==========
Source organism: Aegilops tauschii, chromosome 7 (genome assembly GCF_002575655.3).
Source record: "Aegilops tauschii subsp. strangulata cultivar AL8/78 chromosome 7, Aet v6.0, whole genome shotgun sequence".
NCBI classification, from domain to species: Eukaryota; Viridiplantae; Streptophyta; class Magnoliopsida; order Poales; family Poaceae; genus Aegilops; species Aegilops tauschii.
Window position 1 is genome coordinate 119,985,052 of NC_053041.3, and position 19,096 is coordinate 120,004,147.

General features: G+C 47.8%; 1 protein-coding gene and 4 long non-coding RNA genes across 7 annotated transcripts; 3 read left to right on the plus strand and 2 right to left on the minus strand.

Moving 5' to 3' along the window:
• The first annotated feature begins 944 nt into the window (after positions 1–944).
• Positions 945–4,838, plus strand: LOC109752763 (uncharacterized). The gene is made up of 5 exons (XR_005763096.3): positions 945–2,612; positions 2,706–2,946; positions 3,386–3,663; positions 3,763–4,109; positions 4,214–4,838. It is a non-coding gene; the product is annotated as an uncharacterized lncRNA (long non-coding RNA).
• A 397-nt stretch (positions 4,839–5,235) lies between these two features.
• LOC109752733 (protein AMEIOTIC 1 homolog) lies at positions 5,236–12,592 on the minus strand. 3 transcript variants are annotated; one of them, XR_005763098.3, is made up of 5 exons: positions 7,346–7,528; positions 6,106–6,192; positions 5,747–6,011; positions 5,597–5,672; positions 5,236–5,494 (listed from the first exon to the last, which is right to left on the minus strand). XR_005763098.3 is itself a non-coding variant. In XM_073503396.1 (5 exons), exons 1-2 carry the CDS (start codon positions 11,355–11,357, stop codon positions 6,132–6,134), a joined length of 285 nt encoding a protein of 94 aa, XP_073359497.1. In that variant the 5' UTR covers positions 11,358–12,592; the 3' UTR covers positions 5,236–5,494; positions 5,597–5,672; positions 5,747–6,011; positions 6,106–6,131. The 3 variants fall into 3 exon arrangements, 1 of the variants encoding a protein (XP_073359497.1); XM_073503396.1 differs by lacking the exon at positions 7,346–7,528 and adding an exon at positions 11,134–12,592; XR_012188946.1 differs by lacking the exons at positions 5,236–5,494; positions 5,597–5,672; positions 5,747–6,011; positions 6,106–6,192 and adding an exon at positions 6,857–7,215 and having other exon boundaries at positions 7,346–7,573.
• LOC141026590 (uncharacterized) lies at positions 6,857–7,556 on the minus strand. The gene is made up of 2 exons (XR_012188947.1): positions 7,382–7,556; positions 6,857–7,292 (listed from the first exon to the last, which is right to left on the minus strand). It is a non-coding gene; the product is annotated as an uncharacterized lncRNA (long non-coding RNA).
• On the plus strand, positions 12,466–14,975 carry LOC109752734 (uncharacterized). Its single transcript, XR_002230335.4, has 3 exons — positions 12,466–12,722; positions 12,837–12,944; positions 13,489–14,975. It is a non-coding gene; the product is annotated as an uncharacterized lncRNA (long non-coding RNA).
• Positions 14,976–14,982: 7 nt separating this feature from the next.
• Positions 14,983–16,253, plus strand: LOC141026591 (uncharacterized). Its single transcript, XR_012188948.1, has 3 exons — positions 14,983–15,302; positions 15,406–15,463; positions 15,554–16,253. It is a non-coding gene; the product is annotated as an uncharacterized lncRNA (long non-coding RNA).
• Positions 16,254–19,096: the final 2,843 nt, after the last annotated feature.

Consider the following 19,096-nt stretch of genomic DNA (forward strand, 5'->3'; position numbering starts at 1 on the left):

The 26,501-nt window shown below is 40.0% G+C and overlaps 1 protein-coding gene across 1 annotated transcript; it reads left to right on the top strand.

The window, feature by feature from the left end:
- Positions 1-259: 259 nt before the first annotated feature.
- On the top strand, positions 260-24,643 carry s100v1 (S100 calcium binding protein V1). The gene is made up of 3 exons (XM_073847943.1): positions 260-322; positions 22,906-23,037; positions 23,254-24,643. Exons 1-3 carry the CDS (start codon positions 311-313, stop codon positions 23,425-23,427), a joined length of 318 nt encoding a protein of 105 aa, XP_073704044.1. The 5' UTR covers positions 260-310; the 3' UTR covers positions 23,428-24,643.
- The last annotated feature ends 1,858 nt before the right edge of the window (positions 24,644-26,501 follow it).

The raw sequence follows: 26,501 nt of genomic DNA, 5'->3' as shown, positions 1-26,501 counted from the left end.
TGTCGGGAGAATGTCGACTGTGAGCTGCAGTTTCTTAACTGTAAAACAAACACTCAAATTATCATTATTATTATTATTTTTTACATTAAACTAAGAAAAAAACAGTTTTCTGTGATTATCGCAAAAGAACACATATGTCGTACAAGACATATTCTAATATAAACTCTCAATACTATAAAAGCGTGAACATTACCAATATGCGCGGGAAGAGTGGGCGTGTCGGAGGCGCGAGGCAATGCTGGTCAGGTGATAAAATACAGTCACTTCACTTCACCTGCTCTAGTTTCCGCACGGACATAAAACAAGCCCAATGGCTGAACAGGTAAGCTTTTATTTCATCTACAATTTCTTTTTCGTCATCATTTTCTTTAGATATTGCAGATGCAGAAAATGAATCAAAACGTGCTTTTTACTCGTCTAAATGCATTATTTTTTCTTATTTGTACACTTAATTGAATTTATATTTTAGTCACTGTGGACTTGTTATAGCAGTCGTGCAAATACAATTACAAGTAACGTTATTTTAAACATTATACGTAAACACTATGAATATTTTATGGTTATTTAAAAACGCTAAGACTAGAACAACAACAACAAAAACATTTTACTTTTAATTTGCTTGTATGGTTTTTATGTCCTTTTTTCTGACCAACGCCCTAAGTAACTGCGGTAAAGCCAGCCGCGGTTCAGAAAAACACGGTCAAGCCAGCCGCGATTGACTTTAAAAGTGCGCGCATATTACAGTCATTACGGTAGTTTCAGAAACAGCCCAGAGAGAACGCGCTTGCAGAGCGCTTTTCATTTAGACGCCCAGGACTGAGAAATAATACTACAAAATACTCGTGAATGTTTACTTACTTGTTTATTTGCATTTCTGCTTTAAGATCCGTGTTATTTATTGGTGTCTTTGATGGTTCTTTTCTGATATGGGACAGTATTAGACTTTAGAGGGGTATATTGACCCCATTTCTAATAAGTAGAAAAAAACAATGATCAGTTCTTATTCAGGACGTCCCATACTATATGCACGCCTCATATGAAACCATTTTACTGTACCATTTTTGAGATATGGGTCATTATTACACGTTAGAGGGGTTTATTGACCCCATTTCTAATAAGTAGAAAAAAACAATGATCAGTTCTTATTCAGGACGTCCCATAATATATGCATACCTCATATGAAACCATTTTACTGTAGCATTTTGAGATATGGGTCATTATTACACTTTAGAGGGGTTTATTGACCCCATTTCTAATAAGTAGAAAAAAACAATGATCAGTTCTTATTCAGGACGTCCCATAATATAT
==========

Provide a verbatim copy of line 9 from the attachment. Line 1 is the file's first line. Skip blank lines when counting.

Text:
• A 397-nt stretch (positions 4,839–5,235) lies between these two features.